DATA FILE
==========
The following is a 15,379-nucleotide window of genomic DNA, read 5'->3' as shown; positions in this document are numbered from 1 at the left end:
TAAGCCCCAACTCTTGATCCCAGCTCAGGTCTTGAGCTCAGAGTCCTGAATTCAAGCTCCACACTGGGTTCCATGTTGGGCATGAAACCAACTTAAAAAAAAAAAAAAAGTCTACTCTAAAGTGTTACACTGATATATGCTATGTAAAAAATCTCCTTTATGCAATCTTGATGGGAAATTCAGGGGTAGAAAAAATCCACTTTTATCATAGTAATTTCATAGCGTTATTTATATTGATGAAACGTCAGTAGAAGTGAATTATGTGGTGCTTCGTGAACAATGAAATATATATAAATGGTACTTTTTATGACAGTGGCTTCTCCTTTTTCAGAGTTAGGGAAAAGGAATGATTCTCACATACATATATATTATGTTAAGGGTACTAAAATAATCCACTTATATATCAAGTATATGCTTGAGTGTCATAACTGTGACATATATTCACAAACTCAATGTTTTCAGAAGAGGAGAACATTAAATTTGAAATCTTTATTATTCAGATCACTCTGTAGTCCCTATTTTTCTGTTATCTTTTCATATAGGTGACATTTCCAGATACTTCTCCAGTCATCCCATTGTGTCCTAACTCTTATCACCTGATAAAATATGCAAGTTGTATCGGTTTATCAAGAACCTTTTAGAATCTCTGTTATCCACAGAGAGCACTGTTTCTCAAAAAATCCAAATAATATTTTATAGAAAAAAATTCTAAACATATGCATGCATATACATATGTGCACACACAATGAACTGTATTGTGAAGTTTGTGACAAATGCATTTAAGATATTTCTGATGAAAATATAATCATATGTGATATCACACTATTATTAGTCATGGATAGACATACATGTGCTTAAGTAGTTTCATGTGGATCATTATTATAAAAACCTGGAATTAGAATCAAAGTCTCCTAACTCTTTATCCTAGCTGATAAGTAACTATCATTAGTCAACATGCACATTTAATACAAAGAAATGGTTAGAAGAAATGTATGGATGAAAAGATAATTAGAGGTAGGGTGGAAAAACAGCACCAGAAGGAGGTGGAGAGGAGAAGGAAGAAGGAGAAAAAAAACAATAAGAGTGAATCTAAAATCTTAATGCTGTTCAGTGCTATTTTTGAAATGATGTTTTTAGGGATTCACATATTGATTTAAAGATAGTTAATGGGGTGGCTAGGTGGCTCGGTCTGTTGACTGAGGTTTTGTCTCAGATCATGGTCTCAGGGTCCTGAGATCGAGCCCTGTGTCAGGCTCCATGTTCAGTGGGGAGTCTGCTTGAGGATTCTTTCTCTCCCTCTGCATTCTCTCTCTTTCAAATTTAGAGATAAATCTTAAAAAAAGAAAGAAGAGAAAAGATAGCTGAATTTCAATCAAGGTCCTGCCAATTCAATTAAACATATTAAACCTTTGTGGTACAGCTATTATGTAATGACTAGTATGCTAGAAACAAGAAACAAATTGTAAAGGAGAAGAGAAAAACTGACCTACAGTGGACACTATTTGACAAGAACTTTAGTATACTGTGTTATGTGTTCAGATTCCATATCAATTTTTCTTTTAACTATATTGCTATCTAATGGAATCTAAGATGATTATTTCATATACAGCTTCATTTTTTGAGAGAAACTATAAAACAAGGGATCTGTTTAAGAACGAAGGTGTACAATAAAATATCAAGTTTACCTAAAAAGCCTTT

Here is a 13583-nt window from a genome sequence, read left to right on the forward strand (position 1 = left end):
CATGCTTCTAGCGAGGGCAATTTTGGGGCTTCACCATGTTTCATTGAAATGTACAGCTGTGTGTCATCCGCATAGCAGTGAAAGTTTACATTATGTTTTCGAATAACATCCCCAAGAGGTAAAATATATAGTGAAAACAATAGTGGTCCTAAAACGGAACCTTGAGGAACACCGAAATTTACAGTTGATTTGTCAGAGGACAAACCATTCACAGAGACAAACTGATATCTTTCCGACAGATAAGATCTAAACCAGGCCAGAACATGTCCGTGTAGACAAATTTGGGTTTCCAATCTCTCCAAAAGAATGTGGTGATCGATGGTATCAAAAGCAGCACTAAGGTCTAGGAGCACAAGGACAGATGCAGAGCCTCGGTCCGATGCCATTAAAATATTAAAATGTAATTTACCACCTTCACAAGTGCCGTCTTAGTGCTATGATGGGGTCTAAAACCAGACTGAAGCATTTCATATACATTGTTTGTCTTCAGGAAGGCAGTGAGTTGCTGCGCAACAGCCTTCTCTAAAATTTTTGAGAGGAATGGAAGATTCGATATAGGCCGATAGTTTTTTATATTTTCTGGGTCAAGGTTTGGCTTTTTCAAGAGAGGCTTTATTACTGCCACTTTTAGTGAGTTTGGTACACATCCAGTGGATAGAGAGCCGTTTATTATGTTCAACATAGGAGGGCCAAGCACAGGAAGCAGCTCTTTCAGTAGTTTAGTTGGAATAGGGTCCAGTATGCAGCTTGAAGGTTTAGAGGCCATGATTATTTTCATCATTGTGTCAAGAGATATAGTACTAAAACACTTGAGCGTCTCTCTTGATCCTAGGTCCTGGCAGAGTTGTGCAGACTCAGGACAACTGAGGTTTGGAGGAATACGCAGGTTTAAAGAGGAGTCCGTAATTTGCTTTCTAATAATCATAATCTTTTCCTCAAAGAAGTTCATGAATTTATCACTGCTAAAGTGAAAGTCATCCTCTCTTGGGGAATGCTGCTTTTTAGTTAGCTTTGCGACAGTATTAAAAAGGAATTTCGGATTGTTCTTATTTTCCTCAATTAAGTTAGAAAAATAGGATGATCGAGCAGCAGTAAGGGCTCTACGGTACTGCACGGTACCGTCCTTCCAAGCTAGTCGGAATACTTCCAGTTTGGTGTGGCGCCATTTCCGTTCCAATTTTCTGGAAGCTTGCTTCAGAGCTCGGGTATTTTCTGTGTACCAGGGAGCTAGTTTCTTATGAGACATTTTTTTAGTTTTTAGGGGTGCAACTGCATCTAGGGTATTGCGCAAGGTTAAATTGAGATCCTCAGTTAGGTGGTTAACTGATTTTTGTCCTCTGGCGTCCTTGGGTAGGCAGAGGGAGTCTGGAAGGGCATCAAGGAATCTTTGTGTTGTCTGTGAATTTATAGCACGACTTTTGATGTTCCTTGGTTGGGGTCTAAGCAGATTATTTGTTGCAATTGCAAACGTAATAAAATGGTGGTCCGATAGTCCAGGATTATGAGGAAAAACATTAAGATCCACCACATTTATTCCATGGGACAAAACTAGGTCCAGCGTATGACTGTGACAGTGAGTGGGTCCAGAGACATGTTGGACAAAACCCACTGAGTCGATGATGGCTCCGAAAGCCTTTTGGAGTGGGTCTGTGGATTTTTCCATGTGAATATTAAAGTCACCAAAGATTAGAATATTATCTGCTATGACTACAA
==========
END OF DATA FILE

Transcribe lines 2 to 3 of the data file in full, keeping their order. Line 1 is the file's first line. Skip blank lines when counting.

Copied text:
TAAGCCCCAACTCTTGATCCCAGCTCAGGTCTTGAGCTCAGAGTCCTGAATTCAAGCTCCACACTGGGTTCCATGTTGGGCATGAAACCAACTTAAAAAAAAAAAAAAAGTCTACTCTAAAGTGTTACACTGATATATGCTATGTAAAAAATCTCCTTTATGCAATCTTGATGGGAAATTCAGGGGTAGAAAAAATCCACTTTTATCATAGTAATTTCATAGCGTTATTTATATTGATGAAACGTCAGTAGAAGTGAATTATGTGGTGCTTCGTGAACAATGAAATATATATAAATGGTACTTTTTATGACAGTGGCTTCTCCTTTTTCAGAGTTAGGGAAAAGGAATGATTCTCACATACATATATATTATGTTAAGGGTACTAAAATAATCCACTTATATATCAAGTATATGCTTGAGTGTCATAACTGTGACATATATTCACAAACTCAATGTTTTCAGAAGAGGAGAACATTAAATTTGAAATCTTTATTATTCAGATCACTCTGTAGTCCCTATTTTTCTGTTATCTTTTCATATAGGTGACATTTCCAGATACTTCTCCAGTCATCCCATTGTGTCCTAACTCTTATCACCTGATAAAATATGCAAGTTGTATCGGTTTATCAAGAACCTTTTAGAATCTCTGTTATCCACAGAGAGCACTGTTTCTCAAAAAATCCAAATAATATTTTATAGAAAAAAATTCTAAACATATGCATGCATATACATATGTGCACACACAATGAACTGTATTGTGAAGTTTGTGACAAATGCATTTAAGATATTTCTGATGAAAATATAATCATATGTGATATCACACTATTATTAGTCATGGATAGACATACATGTGCTTAAGTAGTTTCATGTGGATCATTATTATAAAAACCTGGAATTAGAATCAAAGTCTCCTAACTCTTTATCCTAGCTGATAAGTAACTATCATTAGTCAACATGCACATTTAATACAAAGAAATGGTTAGAAGAAATGTATGGATGAAAAGATAATTAGAGGTAGGGTGGAAAAACAGCACCAGAAGGAGGTGGAGAGGAGAAGGAAGAAGGAGAAAAAAAACAATAAGAGTGAATCTAAAATCTTAATGCTGTTCAGTGCTATTTTTGAAATGATGTTTTTAGGGATTCACATATTGATTTAAAGATAGTTAATGGGGTGGCTAGGTGGCTCGGTCTGTTGACTGAGGTTTTGTCTCAGATCATGGTCTCAGGGTCCTGAGATCGAGCCCTGTGTCAGGCTCCATGTTCAGTGGGGAGTCTGCTTGAGGATTCTTTCTCTCCCTCTGCATTCTCTCTCTTTCAAATTTAGAGATAAATCTTAAAAAAAGAAAGAAGAGAAAAGATAGCTGAATTTCAATCAAGGTCCTGCCAATTCAATTAAACATATTAAACCTTTGTGGTACAGCTATTATGTAATGACTAGTATGCTAGAAACAAGAAACAAATTGTAAAGGAGAAGAGAAAAACTGACCTACAGTGGACACTATTTGACAAGAACTTTAGTATACTGTGTTATGTGTTCAGATTCCATATCAATTTTTCTTTTAACTATATTGCTATCTAATGGAATCTAAGATGATTATTTCATATACAGCTTCATTTTTTGAGAGAAACTATAAAACAAGGGATCTGTTTAAGAACGAAGGTGTACAATAAAATATCAAGTTTACCTAAAAAGCCTTT

Here is a 13583-nt window from a genome sequence, read left to right on the forward strand (position 1 = left end):